Deploy the serverless function

Deploy by running the script ./ Here’s that script so you can see what happens – or has already happened if you already ran the command.

What’s happening here? Well, something like:

  1. Get the environment variables from the .env file we configured above.

  2. Create the package that our serverless function (usually called an “action” in serverless terminology) will be added to. Set the API credentials that will be needed.

  3. Create a zip file with the index.php file and also the contents of the vendor/ folder since we’re using an extra library.

  4. Deploy the function/action into the package. Since it’s a zip file, I set the --kind parameter to tell OpenWhisk which runtime to use. The --web raw parameter makes the action web-enabled, so we can make web requests to it, but doesn’t try to automatically process and extract incoming variables. The -p sets a parameter – this case the number to send to. For this example, all the messages will be sent to the same phone number but depending on your use case it might make more sense to pass this in with the webhook.

That function now exists in the cloud. You can check everything worked with a command like this:

Next, ask the action what URL it has:

The response will be a URL – copy it quick! You’re about to use it setting up the next part …

Setting up the trigger

I’m using Gmail as the input as an easy way of demonstrating everything working. There is an excellent selection of gmail options available to choose from:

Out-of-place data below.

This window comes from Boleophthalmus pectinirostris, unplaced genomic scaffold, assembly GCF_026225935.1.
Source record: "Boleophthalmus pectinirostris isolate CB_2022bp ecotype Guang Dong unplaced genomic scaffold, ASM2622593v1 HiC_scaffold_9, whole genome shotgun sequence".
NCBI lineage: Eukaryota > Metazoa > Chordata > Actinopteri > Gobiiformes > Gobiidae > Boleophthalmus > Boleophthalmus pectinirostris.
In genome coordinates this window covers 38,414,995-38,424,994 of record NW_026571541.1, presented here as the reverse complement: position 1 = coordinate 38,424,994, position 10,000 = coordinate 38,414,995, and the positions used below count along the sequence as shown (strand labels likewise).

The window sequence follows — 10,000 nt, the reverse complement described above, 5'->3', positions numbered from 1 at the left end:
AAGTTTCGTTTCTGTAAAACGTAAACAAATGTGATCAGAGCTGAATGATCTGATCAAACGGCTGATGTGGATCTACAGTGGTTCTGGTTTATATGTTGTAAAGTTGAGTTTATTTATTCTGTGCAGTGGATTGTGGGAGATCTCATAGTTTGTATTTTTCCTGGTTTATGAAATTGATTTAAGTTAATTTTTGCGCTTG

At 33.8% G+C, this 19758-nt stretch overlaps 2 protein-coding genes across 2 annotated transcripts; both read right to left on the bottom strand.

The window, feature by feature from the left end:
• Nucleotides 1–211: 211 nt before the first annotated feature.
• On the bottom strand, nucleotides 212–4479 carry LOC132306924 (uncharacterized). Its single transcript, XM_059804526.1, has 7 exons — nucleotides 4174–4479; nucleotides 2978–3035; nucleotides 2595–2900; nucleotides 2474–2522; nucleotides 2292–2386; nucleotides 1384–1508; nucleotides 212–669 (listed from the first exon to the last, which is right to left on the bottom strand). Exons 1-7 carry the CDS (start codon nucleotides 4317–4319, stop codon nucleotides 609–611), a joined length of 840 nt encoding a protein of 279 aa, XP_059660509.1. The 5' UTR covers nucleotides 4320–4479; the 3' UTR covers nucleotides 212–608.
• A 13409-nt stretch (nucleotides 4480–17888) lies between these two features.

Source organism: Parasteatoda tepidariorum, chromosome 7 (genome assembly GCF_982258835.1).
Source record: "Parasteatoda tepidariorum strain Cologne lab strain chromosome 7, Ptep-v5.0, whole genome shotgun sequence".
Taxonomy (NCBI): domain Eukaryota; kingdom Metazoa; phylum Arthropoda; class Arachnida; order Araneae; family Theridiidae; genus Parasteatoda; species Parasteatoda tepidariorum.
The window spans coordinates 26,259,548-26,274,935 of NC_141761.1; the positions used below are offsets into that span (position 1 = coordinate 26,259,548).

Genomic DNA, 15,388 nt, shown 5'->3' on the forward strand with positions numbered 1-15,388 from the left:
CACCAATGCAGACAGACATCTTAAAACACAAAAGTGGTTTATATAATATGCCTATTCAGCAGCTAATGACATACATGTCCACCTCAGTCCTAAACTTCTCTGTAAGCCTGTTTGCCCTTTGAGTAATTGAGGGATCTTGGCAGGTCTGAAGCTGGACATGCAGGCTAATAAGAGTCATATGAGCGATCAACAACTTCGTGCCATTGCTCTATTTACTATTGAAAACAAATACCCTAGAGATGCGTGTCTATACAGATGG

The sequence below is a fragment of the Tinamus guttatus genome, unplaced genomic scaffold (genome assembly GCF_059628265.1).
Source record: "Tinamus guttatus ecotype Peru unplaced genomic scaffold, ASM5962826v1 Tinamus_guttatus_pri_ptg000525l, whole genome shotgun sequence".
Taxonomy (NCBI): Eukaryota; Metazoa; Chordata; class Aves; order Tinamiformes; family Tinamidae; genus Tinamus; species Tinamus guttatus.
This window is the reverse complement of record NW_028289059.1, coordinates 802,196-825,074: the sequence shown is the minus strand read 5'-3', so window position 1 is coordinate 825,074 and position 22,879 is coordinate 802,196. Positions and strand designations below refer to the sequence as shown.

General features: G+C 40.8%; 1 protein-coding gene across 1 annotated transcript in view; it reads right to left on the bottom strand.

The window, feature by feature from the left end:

gmail options include new mail, mail with attachments, mail from someone in particular, and many more

I chose the first option to include all mail. Now it gets more interesting as we configure the resulting action.

Setting up the webhook

For the resulting action, choose the Webhook:

choose the webhook as the action

And then, using the URL you copied earlier, we can go ahead and configure the webhook:

Set up the webhook by adding the URL, a POST method, and the text to send

The URL should already be in your clipboard and this example expects a POST method as is common for webhooks. Set the content type to application/json and then configure the Body as you wish, for example mine looks like this:

For this demo, the webhook will accept any and all data sent to it which is very easy to get going but is not wise for production. We’d recommend using an approach such as a shared secret so that you can verify the webhook is coming from where you think it is.

Try what you made

At this point, everything should be ready. So turn up the volume on your phone, email yourself, and wait for the SMS alert!

Using this approach, perhaps with different triggers or sending different data through to the serverless function, you can connect more or less anything to SMS with IFTTT as the “glue”. Let us know what you build, we love to hear your stories.

Where next?

Here’s a few related resources that you might like to read next:

  • Nexmo SMS Starting simple: the docs for Nexmo SMS API and code examples in a selection of programming languages (and cURL, in case we’re missing yours)
  • SMS Fortune Cookies Another example project using serverless. This one receives SMS as well as sending it and is written in JS.
  • Take your SMS implementation to the next level and work with delivery reciepts.